What I did like was the effect of walking towards the mighty screen. The closer I got the less I could see until I was right in the face of flickering grains – like sand running through your fingers when you want to hold on to it. It was worth it for that.

The majestic embers of 2011…

Farewell to 2011 and all that. It was a turbulent and revolutionary year when many people decided to speak up for themselves. The world became a bit more human and even Putin had to listen to his people (for a moment).



The planet became a bit more fragile as Africa burned up and our winter was uncomfortably mild. Nature, however, is the most powerfully adaptable force on the planet, and it could yet boot us off its merry surface…



…let’s see what 2012 brings as creation moves a little nearer to its majestic conclusion.




The capital of the bike

Amsterdam Dec 2011Recently in Amsterdam I encountered the power of the bike to disperse people and cars. Riders seem to be eight feet in the air and looking only straight ahead – everyone else looks out for them. Huis MarseilleIt will be some time before cyclists in London own the streets like this, but those blue bikes might help…


There’s a great photography show at Huis Marseille in Amsterdam – called Soft Landscapes, by Scarlett Hooft Graafland. I enjoyed the subtle interactions with the landscapes and the fact that analogue techniques were used to create a sense of belief and wonder in the viewer.

A two-way moment

Recently in Greenwich, London, I enjoyed a chance encounter with a fellow snapper as I had a coffee. We traded images and said thanks through the glass – a good start to the day.

Check out the Saturday market at lunch-time – you can get authentic food from just about anywhere in the world. We had a Turkish spicy lamb wrap – luuvley.





New Thoughts

Tacita dean has served up a nice dish of film at the Turbine Hall at Tate Modern. I haven’t seen it yet but by all accounts it’s an authentic celebration of the film medium (is the installation itself actually a film projection?) But there are many visual servings and interesting combinations of colours and flavours to be seen on the massive screen and it looks as if there is a skilful interplay of profound and playful ideas going on.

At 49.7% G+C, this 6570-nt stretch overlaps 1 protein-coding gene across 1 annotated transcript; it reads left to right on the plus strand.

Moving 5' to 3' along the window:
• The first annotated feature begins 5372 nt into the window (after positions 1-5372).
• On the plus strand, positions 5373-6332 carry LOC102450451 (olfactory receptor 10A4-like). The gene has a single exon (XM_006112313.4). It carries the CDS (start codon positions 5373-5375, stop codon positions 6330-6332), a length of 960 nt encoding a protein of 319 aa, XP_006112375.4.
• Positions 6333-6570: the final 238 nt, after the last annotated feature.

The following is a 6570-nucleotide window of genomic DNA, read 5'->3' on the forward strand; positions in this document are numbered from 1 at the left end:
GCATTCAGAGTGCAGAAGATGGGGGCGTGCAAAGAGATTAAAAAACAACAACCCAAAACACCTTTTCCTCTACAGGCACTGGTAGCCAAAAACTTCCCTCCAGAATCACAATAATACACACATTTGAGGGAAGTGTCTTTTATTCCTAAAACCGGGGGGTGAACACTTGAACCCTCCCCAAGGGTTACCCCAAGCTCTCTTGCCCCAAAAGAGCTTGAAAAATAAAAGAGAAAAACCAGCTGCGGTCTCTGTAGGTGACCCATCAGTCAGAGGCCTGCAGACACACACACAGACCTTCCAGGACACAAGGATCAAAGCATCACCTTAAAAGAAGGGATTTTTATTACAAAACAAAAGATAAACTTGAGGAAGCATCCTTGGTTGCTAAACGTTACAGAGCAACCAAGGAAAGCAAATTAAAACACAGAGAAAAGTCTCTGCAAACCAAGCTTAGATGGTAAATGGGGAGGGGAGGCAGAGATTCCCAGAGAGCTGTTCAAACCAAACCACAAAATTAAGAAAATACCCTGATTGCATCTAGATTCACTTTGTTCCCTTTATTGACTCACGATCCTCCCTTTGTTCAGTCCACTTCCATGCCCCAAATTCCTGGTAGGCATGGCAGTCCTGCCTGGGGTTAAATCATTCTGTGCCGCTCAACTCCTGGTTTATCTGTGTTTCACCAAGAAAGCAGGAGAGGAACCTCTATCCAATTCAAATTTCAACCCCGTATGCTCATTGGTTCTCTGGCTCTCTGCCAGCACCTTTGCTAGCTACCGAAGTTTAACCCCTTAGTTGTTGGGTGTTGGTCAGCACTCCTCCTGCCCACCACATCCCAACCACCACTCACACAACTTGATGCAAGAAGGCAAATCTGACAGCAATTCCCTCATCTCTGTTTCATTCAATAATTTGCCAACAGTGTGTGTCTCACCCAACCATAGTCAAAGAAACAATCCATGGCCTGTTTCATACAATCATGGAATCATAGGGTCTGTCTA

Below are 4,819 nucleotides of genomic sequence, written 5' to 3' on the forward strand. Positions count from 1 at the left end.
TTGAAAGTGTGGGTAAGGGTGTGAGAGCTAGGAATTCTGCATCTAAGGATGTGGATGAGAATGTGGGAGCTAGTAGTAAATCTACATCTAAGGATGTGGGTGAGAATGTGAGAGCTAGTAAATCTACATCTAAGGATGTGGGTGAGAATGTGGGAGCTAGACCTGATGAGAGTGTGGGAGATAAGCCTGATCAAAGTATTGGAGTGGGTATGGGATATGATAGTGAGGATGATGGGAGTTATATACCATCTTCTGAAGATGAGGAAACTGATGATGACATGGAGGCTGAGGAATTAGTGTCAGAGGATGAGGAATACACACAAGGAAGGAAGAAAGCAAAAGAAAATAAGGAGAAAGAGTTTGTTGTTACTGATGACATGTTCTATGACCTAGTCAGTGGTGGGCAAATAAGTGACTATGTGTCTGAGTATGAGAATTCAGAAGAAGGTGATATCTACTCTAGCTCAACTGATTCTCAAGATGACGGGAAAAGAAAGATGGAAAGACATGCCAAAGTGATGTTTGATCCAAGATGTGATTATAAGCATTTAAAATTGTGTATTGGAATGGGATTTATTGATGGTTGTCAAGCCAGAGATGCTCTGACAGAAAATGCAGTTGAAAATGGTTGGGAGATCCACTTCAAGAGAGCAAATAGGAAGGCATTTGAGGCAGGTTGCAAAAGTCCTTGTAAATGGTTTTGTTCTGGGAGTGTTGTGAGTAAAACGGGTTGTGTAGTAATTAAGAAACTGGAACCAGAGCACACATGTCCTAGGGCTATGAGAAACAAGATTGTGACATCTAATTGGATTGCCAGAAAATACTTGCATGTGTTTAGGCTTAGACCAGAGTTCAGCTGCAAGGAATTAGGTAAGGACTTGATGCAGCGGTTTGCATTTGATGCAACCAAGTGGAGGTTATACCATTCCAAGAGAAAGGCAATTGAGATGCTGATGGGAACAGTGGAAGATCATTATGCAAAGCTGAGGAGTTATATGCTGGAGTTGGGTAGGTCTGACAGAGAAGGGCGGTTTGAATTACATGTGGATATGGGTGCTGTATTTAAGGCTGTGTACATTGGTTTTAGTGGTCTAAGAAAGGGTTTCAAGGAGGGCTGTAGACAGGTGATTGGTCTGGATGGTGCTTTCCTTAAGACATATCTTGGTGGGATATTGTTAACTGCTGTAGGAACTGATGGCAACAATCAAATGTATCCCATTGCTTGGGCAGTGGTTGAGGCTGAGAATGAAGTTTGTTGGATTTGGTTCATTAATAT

This links the work painfully with Ai Wei-Wei’s sunflower seeds which also combined poignancy with play in a manner too direct for the white-boy sensibility of sterile modern big gallery curating. The power of western children playing with individually crafted mass produced ceramics from an alien culture was lost in the fear of health litigation. Actually, this very thing proved the power of a great artist to upset whatever cultural context he chose to work in. And it put us on a par with China.

However, Tacita’s projection is powerful and safe – nice one.

Colchester 24

One of the projects I am involved in is Colchester 24

Odeon cinema, Crouch Street in 1986                     Odeon cinema, Crouch Street in 2011

From noon on Friday 21 October to noon on Saturday 22 October 2011, the Great Colchester Photo Shoot is taking place within the borough of Colchester. We want as many people as possible to sign up and take part in this celebration of modern life in Colchester, using a camera. Images will all be collected on our website – – and made into a permanent archive to be held by the museum services. There will also be several exhibitions of selected images – which could include yours!